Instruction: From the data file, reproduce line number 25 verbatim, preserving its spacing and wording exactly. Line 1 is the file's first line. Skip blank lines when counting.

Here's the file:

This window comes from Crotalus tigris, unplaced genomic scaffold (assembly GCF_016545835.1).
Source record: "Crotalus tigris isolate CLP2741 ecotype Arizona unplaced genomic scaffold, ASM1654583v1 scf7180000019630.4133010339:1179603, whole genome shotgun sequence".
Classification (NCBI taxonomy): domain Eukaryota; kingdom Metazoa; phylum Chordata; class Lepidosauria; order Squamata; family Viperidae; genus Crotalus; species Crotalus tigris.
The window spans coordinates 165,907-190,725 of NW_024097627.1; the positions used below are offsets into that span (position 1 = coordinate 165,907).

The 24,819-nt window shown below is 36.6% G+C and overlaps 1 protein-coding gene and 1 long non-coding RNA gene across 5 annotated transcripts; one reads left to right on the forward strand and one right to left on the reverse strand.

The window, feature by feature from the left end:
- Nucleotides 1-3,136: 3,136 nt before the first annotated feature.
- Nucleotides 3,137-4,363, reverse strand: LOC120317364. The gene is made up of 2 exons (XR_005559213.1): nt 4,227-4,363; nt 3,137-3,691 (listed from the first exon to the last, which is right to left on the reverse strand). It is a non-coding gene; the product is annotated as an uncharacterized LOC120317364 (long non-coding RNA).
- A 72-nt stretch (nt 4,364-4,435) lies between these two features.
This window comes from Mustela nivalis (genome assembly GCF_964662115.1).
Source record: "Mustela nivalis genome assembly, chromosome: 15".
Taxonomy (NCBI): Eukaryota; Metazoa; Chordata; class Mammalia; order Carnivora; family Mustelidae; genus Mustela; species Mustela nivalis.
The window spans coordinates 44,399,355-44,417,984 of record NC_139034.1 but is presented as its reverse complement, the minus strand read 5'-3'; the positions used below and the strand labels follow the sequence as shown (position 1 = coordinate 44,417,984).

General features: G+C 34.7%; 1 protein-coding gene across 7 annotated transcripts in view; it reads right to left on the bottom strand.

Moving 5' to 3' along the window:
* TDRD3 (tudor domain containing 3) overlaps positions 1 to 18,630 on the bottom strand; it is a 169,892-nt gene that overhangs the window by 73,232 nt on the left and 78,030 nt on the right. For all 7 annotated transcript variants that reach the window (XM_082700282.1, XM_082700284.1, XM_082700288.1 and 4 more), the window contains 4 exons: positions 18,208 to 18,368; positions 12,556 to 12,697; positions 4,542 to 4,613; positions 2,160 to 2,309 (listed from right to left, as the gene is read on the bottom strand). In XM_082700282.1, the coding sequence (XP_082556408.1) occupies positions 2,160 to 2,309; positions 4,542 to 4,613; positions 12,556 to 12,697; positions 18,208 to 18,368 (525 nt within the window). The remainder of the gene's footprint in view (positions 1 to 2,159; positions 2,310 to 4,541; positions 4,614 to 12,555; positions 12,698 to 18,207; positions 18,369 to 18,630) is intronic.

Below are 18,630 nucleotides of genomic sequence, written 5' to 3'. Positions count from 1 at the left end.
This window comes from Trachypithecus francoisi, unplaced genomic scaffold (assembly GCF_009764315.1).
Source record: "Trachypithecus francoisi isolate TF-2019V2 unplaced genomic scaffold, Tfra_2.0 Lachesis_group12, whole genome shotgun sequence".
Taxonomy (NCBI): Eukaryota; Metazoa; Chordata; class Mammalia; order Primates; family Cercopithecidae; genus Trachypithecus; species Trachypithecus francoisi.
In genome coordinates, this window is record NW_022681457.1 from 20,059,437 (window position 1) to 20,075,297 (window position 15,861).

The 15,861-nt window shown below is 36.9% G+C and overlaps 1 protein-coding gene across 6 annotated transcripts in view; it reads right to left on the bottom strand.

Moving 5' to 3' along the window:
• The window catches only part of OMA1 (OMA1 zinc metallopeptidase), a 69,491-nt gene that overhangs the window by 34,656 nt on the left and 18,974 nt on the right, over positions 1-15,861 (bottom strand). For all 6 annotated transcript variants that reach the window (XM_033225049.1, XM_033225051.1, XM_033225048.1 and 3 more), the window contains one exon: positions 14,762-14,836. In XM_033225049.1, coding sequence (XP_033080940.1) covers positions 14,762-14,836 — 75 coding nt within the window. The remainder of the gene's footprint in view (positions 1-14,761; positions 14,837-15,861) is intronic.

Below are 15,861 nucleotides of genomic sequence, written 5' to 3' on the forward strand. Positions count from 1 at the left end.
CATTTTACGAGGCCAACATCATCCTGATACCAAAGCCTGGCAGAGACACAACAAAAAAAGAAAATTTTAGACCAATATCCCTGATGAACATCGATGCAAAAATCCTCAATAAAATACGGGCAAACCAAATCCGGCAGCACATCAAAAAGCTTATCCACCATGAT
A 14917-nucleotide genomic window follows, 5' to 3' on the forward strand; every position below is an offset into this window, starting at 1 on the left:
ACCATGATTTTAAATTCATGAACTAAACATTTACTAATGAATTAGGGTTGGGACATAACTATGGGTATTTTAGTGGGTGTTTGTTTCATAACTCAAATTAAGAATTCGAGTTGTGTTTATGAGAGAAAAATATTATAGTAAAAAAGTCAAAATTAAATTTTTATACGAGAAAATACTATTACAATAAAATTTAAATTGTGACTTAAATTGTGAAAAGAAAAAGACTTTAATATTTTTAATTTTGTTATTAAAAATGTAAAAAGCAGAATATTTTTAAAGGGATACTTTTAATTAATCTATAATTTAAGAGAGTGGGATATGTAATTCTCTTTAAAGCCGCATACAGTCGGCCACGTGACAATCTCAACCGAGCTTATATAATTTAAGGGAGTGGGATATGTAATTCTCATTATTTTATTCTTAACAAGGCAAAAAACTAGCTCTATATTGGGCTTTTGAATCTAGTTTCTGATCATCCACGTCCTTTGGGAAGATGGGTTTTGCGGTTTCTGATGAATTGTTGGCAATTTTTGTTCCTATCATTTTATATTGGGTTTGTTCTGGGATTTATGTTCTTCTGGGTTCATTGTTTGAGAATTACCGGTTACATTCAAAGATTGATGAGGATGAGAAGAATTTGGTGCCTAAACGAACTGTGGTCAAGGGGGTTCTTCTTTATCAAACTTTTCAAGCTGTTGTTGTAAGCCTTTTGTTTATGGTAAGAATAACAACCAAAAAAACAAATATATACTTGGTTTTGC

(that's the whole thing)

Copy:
Below are 15,861 nucleotides of genomic sequence, written 5' to 3' on the forward strand. Positions count from 1 at the left end.